No-Nonsense Reasons Why Your Words Matter

Smart leaders know they are scrutinized with every word and action taken. How and what you say has consequences. Words matter.

C’mon leaders, when are you going to get it? With position, power, and influence comes responsibility. We yearn for leaders we can believe in and trust. Let’s have a frank conversation why your words matter.

We cannot read minds

We want to know what you think. We want to know where you are taking us. We know you will make decisions and take actions in the future that will affect us. How you present your ideas persuade us to either follow or resist. Most of us are not in your circle of friends or influence. One of the ways to understand what you think is to pay attention to what you write or say. Your words matter to us.

Turn us into believers

You need to prove to us that you are trustworthy. We are skeptical of leadership. Before you open your mouth or hit send on your mobile device, please check your facts. Once it comes out of your mouth, you cannot take back what you said. Yes, you can spin a message or apologize for a misstatement but each time you do, you chip away at your credibility.

We connect with people who we believe are credible. We follow leaders we trust. Stephen M. R. Covey gave us a practical model for credibility. We look for all four of these characteristics to determine if a leader is credible: integrity, intent, capability, and results. We will assess your character (and whether we like it). We will look deep to understand your integrity and your intent. What you say gives us visibility and clarity to both.

Silence is acceptance

We evaluate leaders by what they say.  We evaluate leaders by what they don’t say. It troubles us when you do not call out bad performance or behavior. If my co-worker’s performance is below standards and you fail to address it, we think you are either showing favoritism, a hypocrite or a coward. We hold leaders to a high standard and we want you to live up to it.

Be careful of your timing and tone

Words can instantly inspire, inform, motivate, explain, upset, scare or divide. Words matter so does “when” and “how” you deliver your message.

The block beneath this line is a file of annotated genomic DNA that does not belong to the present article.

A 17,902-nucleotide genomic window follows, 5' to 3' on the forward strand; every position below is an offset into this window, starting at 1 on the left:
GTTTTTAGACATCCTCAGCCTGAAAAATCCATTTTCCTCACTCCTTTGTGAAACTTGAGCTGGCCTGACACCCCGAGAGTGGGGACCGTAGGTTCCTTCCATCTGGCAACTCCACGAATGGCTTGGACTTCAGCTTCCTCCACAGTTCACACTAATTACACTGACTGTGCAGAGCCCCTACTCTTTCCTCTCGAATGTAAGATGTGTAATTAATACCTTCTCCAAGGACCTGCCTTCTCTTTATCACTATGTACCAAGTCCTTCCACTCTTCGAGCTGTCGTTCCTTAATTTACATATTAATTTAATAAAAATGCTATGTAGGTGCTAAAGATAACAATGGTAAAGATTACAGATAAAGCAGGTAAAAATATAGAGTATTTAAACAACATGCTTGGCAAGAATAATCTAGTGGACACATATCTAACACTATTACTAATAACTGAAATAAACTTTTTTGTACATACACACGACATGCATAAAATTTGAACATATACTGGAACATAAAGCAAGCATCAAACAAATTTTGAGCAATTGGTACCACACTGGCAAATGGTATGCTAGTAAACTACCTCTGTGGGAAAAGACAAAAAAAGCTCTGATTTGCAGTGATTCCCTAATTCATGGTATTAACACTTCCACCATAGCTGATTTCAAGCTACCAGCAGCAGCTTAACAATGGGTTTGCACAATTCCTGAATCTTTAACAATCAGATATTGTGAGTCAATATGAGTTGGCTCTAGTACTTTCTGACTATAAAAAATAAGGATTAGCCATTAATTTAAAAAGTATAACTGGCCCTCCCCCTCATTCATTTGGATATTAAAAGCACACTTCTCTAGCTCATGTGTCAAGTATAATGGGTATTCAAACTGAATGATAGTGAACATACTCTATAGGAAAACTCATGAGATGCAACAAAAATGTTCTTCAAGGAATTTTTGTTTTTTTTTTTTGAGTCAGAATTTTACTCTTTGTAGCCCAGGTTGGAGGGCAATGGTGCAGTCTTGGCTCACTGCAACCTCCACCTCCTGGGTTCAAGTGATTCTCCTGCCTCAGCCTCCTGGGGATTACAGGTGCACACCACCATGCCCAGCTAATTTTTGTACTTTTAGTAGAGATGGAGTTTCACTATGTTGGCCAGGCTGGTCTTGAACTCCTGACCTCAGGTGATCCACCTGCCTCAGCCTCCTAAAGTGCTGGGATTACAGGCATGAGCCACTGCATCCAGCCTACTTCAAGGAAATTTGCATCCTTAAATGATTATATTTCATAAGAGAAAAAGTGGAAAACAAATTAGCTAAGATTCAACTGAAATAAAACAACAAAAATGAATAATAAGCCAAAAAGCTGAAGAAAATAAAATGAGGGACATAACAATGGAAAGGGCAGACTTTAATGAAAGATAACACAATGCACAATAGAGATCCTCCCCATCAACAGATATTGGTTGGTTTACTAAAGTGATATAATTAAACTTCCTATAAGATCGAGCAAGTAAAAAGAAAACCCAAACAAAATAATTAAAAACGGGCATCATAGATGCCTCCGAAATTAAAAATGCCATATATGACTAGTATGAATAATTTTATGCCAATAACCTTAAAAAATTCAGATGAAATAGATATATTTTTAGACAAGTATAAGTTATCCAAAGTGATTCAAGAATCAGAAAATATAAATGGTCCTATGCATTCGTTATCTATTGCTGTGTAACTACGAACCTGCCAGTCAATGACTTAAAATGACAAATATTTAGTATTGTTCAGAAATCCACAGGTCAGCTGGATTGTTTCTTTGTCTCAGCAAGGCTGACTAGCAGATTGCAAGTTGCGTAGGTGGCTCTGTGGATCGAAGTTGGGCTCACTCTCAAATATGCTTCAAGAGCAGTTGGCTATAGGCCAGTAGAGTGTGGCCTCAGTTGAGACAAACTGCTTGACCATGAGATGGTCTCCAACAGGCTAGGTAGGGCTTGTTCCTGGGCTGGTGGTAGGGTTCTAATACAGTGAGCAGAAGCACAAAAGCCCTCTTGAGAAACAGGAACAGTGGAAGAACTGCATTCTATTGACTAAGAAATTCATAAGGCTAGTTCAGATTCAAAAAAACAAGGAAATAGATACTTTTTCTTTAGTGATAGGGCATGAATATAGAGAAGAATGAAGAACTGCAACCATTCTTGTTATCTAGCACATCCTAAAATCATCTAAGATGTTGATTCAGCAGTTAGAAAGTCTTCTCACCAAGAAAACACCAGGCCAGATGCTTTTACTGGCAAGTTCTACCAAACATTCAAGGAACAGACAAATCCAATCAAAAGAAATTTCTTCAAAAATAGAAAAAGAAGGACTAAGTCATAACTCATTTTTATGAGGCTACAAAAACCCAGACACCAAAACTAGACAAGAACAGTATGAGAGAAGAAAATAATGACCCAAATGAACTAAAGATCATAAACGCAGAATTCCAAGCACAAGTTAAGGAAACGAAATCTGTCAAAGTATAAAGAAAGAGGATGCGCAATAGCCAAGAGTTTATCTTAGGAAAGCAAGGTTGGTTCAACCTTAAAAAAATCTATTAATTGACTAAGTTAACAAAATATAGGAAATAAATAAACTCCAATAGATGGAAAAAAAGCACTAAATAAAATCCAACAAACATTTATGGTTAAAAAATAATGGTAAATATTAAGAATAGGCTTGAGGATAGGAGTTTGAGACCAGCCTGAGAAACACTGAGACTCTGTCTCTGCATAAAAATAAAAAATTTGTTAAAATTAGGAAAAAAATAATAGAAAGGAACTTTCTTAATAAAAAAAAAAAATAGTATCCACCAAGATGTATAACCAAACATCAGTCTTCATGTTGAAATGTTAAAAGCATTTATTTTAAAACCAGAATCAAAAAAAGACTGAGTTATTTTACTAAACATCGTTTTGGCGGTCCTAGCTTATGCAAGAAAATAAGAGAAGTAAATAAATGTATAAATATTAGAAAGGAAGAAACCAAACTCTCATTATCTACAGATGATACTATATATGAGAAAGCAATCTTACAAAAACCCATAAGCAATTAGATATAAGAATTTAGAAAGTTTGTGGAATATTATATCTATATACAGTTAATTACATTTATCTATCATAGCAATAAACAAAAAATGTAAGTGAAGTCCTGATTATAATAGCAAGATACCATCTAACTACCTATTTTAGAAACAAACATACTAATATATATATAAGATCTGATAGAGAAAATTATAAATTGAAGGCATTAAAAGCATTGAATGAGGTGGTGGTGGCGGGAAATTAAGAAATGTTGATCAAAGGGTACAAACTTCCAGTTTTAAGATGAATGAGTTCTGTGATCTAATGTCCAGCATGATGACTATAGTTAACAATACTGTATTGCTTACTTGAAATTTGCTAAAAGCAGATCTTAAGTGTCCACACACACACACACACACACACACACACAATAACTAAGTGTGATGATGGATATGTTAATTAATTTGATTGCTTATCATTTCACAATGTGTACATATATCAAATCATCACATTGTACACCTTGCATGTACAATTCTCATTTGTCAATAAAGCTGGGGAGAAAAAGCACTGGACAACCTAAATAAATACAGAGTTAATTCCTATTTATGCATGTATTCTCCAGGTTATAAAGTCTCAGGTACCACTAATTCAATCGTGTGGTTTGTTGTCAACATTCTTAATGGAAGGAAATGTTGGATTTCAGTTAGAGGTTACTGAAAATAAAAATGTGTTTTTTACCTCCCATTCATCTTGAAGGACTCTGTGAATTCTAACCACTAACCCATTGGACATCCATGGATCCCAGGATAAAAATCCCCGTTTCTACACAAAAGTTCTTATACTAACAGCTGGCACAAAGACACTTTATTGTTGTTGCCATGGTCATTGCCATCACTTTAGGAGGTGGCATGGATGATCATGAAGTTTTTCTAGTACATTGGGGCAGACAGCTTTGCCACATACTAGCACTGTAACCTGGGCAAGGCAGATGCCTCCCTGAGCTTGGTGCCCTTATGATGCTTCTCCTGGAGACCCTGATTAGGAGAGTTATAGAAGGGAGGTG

We recognize it is difficult for you to determine the right time to comment on tough issues. However, in the absence of your statements, we make up stories in our heads. Science tells us that once we make up our minds, it is harder to move us in a different direction.

Your tone is important. We want to believe you are sincere and mean what you say. We see mixed messages when your tone and words do not match. Tone circles back to your credibility and believability.

Language makes us human. Words have power. They evoke thoughts, emotion, and reaction. Great leaders and communicators have a unique ability to use words to draw us toward them. We hope you take to heart what we have said. Our words matter too.

5 Must-Have Skills for “Going Global”

I recently attended a renowned industry leader’s presentation where she described helping an entrepreneur launch his international start-up in India. She delivered a compelling talk about opportunities, challenges and lessons learned. What resonated for me during her talk was that the entrepreneur was adamant to only hire the BEST people into his new business. The first employee he recruited was an HR professional. I was the only HR person in the room and was (internally) grinning from ear to ear. This was another reminder that the common denominator for business and, in particular, when “going global” is PEOPLE.

As interest accelerates within small and mid-sized companies to expand globally, the need to dramatically increase global competencies is significant. Business, Finance and HR leaders must master a number of skills to become effective including:

  1. International management expertise and experience in areas such as:
    • Business structures
    • Competition
    • Political and economic environments
    • Finance and business issues such as contracts, taxation, intellectual property, and risk
    • Employment and leadership
    • Cultural norms, values and differences
    • Technology
  2. Global mindset combines an openness to and awareness of diversity across cultures and markets with a propensity and ability to see patterns across countries and markets. This mindset also includes the ability to deal with ambiguity and walk into unfamiliar business territory.
  3. Develop cultural intelligence (CQ) – CQ is the capability to function effectively across national, ethnic and organizational cultures. While the basics of global mindset mentioned above will get you in the door, enhancing your cultural intelligence (CQ) will keep you there. What works in one culture often times simply does not work in other cultures. Developing this skill is a must-have for successfully “going global”.